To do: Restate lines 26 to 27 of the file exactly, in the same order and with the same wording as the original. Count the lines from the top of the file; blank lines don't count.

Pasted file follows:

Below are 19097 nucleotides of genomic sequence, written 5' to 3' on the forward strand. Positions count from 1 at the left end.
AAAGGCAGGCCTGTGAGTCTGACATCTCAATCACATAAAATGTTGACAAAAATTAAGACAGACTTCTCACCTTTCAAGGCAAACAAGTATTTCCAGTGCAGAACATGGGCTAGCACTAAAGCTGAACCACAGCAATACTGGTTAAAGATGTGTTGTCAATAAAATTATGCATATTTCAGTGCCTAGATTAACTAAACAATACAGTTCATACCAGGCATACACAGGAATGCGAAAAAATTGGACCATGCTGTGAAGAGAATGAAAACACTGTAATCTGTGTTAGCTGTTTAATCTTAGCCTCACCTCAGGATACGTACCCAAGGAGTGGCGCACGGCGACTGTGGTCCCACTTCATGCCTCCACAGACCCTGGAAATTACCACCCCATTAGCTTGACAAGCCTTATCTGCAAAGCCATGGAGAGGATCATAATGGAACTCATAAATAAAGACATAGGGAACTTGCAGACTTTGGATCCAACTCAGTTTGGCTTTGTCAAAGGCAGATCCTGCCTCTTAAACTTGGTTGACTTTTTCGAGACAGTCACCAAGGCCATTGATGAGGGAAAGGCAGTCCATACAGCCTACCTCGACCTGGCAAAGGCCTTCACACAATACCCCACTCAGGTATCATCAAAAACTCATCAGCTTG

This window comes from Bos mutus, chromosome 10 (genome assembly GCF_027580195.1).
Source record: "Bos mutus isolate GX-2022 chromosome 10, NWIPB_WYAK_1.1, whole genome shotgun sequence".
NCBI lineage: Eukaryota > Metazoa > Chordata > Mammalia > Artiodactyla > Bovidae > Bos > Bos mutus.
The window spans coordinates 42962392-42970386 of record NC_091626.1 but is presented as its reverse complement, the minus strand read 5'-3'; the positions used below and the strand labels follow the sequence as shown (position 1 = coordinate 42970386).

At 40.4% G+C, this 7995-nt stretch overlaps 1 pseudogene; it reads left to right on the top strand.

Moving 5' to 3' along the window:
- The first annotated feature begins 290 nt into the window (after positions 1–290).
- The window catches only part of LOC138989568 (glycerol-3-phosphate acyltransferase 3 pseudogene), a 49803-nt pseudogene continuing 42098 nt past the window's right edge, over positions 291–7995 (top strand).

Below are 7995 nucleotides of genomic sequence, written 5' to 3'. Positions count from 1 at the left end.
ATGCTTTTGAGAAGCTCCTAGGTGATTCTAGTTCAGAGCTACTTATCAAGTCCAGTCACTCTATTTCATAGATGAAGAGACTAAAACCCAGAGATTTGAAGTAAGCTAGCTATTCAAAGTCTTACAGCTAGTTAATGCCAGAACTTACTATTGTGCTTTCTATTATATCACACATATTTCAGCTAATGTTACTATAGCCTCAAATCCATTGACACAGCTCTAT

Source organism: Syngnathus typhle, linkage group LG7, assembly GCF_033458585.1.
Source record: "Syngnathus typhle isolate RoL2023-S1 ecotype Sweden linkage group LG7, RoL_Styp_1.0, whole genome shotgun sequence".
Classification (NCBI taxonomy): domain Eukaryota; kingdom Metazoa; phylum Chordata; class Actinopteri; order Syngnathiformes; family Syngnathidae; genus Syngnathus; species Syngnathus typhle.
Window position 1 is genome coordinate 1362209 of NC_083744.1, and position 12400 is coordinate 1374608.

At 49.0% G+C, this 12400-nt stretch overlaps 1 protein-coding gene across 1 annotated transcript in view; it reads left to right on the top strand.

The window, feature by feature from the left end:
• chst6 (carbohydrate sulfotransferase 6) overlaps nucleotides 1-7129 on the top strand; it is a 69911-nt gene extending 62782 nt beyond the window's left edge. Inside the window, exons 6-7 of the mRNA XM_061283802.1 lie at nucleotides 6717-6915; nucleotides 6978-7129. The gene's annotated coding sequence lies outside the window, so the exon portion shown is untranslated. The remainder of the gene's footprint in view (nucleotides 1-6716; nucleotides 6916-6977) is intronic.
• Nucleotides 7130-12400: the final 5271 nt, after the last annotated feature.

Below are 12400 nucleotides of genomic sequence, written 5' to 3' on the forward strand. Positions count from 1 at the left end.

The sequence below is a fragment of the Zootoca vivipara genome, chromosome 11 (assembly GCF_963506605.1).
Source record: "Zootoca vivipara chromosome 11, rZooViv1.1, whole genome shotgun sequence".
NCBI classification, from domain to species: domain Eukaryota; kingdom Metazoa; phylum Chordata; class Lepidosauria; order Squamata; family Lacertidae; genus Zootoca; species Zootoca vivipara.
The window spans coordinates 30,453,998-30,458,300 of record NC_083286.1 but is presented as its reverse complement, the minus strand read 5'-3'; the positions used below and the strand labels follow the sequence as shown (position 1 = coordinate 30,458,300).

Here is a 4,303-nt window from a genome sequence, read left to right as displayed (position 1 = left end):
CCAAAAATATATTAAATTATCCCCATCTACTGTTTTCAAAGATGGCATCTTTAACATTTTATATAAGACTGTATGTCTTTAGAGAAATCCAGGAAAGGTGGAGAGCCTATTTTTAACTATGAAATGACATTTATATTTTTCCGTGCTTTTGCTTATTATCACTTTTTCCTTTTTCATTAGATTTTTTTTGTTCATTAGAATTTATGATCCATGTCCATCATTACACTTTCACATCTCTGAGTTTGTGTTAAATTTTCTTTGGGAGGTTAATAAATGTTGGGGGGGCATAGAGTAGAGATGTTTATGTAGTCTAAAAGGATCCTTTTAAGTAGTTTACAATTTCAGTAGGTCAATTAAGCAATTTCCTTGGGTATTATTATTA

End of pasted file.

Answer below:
Here is a 4,303-nt window from a genome sequence, read left to right as displayed (position 1 = left end):
CCAAAAATATATTAAATTATCCCCATCTACTGTTTTCAAAGATGGCATCTTTAACATTTTATATAAGACTGTATGTCTTTAGAGAAATCCAGGAAAGGTGGAGAGCCTATTTTTAACTATGAAATGACATTTATATTTTTCCGTGCTTTTGCTTATTATCACTTTTTCCTTTTTCATTAGATTTTTTTTGTTCATTAGAATTTATGATCCATGTCCATCATTACACTTTCACATCTCTGAGTTTGTGTTAAATTTTCTTTGGGAGGTTAATAAATGTTGGGGGGGCATAGAGTAGAGATGTTTATGTAGTCTAAAAGGATCCTTTTAAGTAGTTTACAATTTCAGTAGGTCAATTAAGCAATTTCCTTGGGTATTATTATTA